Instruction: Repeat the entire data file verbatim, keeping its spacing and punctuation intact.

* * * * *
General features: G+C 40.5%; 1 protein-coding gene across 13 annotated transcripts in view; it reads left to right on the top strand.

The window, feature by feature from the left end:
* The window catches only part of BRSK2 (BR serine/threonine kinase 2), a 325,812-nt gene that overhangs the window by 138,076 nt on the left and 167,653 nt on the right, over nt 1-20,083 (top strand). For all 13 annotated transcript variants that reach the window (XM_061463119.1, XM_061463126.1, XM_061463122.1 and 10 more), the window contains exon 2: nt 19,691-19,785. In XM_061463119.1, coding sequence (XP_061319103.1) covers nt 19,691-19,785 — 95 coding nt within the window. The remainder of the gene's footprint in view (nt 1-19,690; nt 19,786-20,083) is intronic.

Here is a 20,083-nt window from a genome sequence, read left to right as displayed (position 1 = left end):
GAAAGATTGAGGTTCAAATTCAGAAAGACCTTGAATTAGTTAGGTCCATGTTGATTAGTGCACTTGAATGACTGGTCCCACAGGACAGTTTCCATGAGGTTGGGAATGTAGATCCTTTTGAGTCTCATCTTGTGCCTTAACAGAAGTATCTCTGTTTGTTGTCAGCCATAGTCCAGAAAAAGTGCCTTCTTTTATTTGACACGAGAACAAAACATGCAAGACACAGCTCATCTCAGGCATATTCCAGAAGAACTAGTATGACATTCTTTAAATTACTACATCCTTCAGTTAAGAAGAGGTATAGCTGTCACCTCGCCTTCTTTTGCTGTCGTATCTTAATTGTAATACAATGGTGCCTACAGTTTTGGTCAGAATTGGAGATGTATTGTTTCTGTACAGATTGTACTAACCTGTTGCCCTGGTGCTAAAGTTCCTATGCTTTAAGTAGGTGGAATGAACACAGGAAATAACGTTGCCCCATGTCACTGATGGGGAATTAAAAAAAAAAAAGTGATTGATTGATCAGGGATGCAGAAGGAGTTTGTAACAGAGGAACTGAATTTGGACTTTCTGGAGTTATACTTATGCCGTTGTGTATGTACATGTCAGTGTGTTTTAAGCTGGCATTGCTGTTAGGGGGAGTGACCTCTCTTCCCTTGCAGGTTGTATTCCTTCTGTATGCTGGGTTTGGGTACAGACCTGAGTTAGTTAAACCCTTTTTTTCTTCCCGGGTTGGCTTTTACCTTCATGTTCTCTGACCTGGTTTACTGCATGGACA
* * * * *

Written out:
General features: G+C 40.5%; 1 protein-coding gene across 13 annotated transcripts in view; it reads left to right on the top strand.

The window, feature by feature from the left end:
* The window catches only part of BRSK2 (BR serine/threonine kinase 2), a 325,812-nt gene that overhangs the window by 138,076 nt on the left and 167,653 nt on the right, over nt 1-20,083 (top strand). For all 13 annotated transcript variants that reach the window (XM_061463119.1, XM_061463126.1, XM_061463122.1 and 10 more), the window contains exon 2: nt 19,691-19,785. In XM_061463119.1, coding sequence (XP_061319103.1) covers nt 19,691-19,785 — 95 coding nt within the window. The remainder of the gene's footprint in view (nt 1-19,690; nt 19,786-20,083) is intronic.

Here is a 20,083-nt window from a genome sequence, read left to right as displayed (position 1 = left end):
GAAAGATTGAGGTTCAAATTCAGAAAGACCTTGAATTAGTTAGGTCCATGTTGATTAGTGCACTTGAATGACTGGTCCCACAGGACAGTTTCCATGAGGTTGGGAATGTAGATCCTTTTGAGTCTCATCTTGTGCCTTAACAGAAGTATCTCTGTTTGTTGTCAGCCATAGTCCAGAAAAAGTGCCTTCTTTTATTTGACACGAGAACAAAACATGCAAGACACAGCTCATCTCAGGCATATTCCAGAAGAACTAGTATGACATTCTTTAAATTACTACATCCTTCAGTTAAGAAGAGGTATAGCTGTCACCTCGCCTTCTTTTGCTGTCGTATCTTAATTGTAATACAATGGTGCCTACAGTTTTGGTCAGAATTGGAGATGTATTGTTTCTGTACAGATTGTACTAACCTGTTGCCCTGGTGCTAAAGTTCCTATGCTTTAAGTAGGTGGAATGAACACAGGAAATAACGTTGCCCCATGTCACTGATGGGGAATTAAAAAAAAAAAAGTGATTGATTGATCAGGGATGCAGAAGGAGTTTGTAACAGAGGAACTGAATTTGGACTTTCTGGAGTTATACTTATGCCGTTGTGTATGTACATGTCAGTGTGTTTTAAGCTGGCATTGCTGTTAGGGGGAGTGACCTCTCTTCCCTTGCAGGTTGTATTCCTTCTGTATGCTGGGTTTGGGTACAGACCTGAGTTAGTTAAACCCTTTTTTTCTTCCCGGGTTGGCTTTTACCTTCATGTTCTCTGACCTGGTTTACTGCATGGACA